Tuesday, September 25, 2012

Thoughts on Yom Kippur

Welcome to "The Gods Are Bored," sundown on Yom Kippur!

I have a colleague who is Jewish. She says if she doesn't go to Synagogue on Yom Kippur, she will go to Hell. She has to atone for her sins.

Can you imagine asking the busy god to forgive your sins? That's like asking some Goldman Sachs hedge fund manager to forgive you for pinching a candy bar from a Cub Scout. Even Hitler didn't flood the whole damn world.

I'm not just hurling stones at the busy god, though. I'm hurling stones at the way we look at gods.

We aren't created in the image of God. God is created in the image of us. This is why so many pantheons are populated with jealous, crazy, downright mean, and vengeful deities. They are who we are.

The flip side to that is, every now and then we endow a deity or deities with the better parts of our natures. That's how we get Mother Goddesses who nurture us. Nevertheless, at this point in our evolutionary history, we humans have not achieved the ability to separate the traits of deities from our own imperfect natures.

If this makes sense to you, reader, you might be a candidate for vulture worship. At least we can observe what vultures are like and then model ourselves after them.

Excuse me while I go scavenge through the landfill for some supper. The sun is setting, and the busy god might be real. The only sin I can think of that needs atonement is rage ... a trait that no godly vulture would stick at any price.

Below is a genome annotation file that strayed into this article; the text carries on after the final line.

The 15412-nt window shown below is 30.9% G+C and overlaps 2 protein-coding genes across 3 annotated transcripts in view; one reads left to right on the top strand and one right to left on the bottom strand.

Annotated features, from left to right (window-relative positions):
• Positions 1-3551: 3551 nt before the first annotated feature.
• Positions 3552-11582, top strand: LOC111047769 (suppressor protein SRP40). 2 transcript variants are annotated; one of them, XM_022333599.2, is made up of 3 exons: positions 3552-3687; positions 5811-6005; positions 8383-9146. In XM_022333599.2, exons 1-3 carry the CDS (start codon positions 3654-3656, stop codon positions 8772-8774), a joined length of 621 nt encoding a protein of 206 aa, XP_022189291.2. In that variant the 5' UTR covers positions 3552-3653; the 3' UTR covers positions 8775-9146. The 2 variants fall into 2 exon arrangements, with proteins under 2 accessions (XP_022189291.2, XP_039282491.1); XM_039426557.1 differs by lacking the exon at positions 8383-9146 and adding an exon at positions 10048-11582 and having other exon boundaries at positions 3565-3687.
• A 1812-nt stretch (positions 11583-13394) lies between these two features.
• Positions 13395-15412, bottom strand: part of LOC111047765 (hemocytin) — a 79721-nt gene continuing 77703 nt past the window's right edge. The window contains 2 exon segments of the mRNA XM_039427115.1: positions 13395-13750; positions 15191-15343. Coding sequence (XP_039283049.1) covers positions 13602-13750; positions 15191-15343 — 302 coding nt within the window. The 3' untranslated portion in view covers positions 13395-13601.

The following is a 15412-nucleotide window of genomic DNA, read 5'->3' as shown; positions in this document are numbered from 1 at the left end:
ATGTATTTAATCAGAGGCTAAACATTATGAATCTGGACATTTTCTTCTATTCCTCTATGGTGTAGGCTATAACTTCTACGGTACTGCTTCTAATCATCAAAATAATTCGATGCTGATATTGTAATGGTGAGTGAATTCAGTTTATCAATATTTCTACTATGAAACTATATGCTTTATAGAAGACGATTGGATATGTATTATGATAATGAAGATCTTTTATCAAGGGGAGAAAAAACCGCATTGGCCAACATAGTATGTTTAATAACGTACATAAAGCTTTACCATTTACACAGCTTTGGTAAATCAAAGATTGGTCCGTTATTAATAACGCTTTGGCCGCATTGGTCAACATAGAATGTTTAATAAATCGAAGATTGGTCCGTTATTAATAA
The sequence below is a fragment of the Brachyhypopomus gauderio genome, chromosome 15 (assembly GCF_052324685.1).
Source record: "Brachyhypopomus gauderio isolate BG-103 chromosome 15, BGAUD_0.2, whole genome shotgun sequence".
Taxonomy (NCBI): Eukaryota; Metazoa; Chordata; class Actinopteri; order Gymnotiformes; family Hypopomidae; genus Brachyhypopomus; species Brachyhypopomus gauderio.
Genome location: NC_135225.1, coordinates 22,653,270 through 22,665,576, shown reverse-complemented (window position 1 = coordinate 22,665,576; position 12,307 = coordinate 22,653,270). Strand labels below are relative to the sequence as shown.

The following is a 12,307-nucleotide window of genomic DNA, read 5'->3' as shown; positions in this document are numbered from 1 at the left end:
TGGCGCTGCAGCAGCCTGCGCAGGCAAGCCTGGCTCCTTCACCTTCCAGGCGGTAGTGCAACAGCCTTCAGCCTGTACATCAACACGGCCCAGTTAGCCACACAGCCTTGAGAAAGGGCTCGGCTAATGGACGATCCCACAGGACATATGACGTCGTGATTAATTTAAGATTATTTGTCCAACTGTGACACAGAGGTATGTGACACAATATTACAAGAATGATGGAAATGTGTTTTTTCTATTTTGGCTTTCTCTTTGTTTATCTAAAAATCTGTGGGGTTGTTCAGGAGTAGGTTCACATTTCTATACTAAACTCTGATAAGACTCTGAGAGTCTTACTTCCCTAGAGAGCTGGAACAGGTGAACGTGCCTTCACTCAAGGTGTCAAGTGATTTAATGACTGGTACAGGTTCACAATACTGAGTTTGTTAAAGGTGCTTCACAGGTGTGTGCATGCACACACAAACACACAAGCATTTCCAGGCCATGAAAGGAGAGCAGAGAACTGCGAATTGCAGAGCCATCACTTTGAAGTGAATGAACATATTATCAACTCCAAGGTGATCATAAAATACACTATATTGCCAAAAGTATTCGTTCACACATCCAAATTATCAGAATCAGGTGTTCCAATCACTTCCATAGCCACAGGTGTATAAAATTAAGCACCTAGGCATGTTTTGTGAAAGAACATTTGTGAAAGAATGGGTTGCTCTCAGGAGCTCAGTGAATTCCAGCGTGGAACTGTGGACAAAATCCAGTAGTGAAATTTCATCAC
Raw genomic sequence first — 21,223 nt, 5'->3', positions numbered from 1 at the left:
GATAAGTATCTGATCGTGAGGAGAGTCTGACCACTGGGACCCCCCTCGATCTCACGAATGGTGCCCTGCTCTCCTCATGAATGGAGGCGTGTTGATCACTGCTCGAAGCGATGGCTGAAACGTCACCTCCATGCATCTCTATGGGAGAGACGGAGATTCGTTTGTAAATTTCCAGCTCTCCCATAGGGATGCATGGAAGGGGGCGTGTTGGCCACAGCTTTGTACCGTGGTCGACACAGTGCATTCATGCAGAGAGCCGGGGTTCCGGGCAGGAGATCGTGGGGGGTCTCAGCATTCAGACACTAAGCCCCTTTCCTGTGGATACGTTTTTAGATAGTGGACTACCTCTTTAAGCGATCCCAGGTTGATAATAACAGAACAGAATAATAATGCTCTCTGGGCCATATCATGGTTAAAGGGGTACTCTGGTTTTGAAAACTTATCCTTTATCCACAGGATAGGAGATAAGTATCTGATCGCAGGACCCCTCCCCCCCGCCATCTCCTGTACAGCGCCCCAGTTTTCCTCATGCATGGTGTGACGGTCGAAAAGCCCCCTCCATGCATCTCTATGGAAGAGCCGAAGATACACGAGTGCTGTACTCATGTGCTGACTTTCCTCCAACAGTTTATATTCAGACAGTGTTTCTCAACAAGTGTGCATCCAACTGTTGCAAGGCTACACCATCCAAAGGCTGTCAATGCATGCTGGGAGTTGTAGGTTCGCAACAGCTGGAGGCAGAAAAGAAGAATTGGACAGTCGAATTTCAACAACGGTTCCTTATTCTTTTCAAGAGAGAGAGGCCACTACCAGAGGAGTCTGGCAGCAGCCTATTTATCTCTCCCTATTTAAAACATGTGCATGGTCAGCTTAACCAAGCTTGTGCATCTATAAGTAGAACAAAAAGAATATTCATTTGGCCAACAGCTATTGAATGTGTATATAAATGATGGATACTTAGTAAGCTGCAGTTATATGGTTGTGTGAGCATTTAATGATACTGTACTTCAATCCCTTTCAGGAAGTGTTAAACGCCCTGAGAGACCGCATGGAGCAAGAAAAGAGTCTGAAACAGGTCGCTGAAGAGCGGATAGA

Debra She Who Seeks said...

You'll be going door to door in your Sacred Thunderbird outfit in no time!

Anonymous said...

Delurking to say, either your colleague was "dumbing down" things (what an insult to you, if she was, can't she see how smart you are?) or she needs to go back to religious school. I've about outgrown my Judaism but one of its selling points certainly has to be that it doesn't have a "hell"; it is stressed that we can't possibly know what comes next so we are to concentrate on this world, our one sure bet.

Lisa @ akawest said...

I agree with anonymous. We never were taught anything about hell, just a lot of motherly guilt, but no hell.

I suppose I outgrew my Judaism, too. That made me chuckle. I wish everyone all over the world would outgrow their religion. It would make life so much easier.

kjbrooklyn said...

In my understanding of Yom Kippur, you are not asking God for forgiveness, as he/she will automatically give it to you. You have to ask those whom you have harmed in some way for forgiveness, as they are the only ones who can do so.